As I wrote in yesterday’s blog, I was part of an online symposium on the theme of “The ‘End’ of the University”. Each of the groups (representing faculty and others meeting on eight different campuses across the Midwest) were encouraged to write responses. This is not one of those but a personal reflection on one aspect of Dr. Santa Ono’s presentation. One of the aspects of the changing university landscape he addressed was the increasing diversity represented in the student enrollment as well as faculty and staff of any public university in this country. By 2040 or sooner, Caucasians will be in the minority, and already are in some parts of the country. Universities are incredibly diverse places ethnically, in terms of social class, in terms of gender and sexual orientation, in terms of political persuasions, in terms of countries of origin–and in terms of religious and worldview beliefs. As part of a group of Christians considering our response to these changes, it seems to me that we could (and do) make one of three responses.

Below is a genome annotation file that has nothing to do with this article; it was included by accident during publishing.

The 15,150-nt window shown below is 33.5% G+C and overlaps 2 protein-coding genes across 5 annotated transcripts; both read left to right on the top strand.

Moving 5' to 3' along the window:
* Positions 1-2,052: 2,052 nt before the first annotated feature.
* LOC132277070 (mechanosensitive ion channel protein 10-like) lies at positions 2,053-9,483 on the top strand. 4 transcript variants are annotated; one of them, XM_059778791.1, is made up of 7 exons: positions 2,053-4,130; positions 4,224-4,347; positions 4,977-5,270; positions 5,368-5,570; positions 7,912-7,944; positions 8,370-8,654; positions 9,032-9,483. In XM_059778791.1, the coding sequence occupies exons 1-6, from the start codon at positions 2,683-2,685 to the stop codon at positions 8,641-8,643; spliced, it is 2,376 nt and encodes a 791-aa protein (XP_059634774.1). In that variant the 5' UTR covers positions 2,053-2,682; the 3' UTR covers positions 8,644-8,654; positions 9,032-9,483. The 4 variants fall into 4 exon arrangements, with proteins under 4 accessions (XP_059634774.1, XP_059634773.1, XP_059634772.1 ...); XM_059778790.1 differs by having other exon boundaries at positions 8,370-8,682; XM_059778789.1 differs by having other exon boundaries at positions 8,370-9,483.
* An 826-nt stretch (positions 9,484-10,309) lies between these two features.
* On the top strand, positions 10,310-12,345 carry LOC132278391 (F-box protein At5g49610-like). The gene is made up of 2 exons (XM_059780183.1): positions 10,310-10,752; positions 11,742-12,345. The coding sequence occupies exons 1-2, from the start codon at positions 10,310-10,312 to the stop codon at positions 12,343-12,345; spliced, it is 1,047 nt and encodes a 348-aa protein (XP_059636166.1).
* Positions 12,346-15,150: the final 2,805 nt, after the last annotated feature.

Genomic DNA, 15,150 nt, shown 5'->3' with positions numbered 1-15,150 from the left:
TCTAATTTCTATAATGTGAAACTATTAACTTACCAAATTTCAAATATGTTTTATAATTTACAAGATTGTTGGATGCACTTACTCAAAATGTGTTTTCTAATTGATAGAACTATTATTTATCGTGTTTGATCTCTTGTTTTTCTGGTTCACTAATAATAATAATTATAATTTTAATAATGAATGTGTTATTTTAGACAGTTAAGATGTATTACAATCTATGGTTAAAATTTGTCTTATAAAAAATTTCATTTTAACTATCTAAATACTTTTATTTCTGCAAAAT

The first is to try to hold onto being the privileged majority. Indeed, as I’ve been involved in multi-faith discussions on the campus where I work, I’ve found that others still regard Christians, and particularly Caucasian Christians in those terms. At one time this was most definitely so, particularly before the Civil War, and even in many respects up until the upheavals on campuses in the mid-1960s. Much of the perception of this ‘privilege’ I think comes out of our political scene up through the Bush II years and the close alliance between some segments of the Christian community and the party in power. Vestiges of this sense of privilege may be reflected in our expectation that Christian holidays be recognized on public calendars, that prayers be a part of public events and in the “Christian nation” rhetoric we use. What is most troubling to me is that privilege seems to be utterly antithetical to those who follow the Jesus “who did not count equality with God a thing to be grasped but emptied himself, taking the form of a servant….and became obedient unto death.”